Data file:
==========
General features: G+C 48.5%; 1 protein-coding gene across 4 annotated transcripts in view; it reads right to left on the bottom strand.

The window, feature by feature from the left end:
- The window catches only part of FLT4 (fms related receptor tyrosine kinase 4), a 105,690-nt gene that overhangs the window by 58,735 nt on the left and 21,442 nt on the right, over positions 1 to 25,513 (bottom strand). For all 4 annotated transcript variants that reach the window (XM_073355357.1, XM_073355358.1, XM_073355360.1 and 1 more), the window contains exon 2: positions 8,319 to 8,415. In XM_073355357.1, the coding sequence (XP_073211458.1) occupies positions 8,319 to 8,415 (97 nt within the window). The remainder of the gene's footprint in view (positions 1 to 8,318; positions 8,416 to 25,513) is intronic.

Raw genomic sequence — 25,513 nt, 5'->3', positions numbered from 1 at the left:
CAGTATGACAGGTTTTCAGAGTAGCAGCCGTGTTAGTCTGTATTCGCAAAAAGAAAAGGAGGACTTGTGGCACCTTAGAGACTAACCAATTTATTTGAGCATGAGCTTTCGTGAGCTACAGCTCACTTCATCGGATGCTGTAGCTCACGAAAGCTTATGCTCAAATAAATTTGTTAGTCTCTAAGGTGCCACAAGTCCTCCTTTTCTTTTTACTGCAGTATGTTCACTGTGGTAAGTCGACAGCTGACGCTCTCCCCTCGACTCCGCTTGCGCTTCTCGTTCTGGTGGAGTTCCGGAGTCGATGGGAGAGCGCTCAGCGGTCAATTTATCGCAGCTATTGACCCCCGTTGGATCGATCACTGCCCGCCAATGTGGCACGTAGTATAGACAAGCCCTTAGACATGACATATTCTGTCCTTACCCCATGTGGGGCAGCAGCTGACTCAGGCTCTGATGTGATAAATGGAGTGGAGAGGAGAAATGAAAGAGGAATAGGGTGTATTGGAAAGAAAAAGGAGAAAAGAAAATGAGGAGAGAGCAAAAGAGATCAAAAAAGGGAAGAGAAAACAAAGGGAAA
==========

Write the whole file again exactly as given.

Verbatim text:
General features: G+C 48.5%; 1 protein-coding gene across 4 annotated transcripts in view; it reads right to left on the bottom strand.

The window, feature by feature from the left end:
- The window catches only part of FLT4 (fms related receptor tyrosine kinase 4), a 105,690-nt gene that overhangs the window by 58,735 nt on the left and 21,442 nt on the right, over positions 1 to 25,513 (bottom strand). For all 4 annotated transcript variants that reach the window (XM_073355357.1, XM_073355358.1, XM_073355360.1 and 1 more), the window contains exon 2: positions 8,319 to 8,415. In XM_073355357.1, the coding sequence (XP_073211458.1) occupies positions 8,319 to 8,415 (97 nt within the window). The remainder of the gene's footprint in view (positions 1 to 8,318; positions 8,416 to 25,513) is intronic.

Raw genomic sequence — 25,513 nt, 5'->3', positions numbered from 1 at the left:
CAGTATGACAGGTTTTCAGAGTAGCAGCCGTGTTAGTCTGTATTCGCAAAAAGAAAAGGAGGACTTGTGGCACCTTAGAGACTAACCAATTTATTTGAGCATGAGCTTTCGTGAGCTACAGCTCACTTCATCGGATGCTGTAGCTCACGAAAGCTTATGCTCAAATAAATTTGTTAGTCTCTAAGGTGCCACAAGTCCTCCTTTTCTTTTTACTGCAGTATGTTCACTGTGGTAAGTCGACAGCTGACGCTCTCCCCTCGACTCCGCTTGCGCTTCTCGTTCTGGTGGAGTTCCGGAGTCGATGGGAGAGCGCTCAGCGGTCAATTTATCGCAGCTATTGACCCCCGTTGGATCGATCACTGCCCGCCAATGTGGCACGTAGTATAGACAAGCCCTTAGACATGACATATTCTGTCCTTACCCCATGTGGGGCAGCAGCTGACTCAGGCTCTGATGTGATAAATGGAGTGGAGAGGAGAAATGAAAGAGGAATAGGGTGTATTGGAAAGAAAAAGGAGAAAAGAAAATGAGGAGAGAGCAAAAGAGATCAAAAAAGGGAAGAGAAAACAAAGGGAAA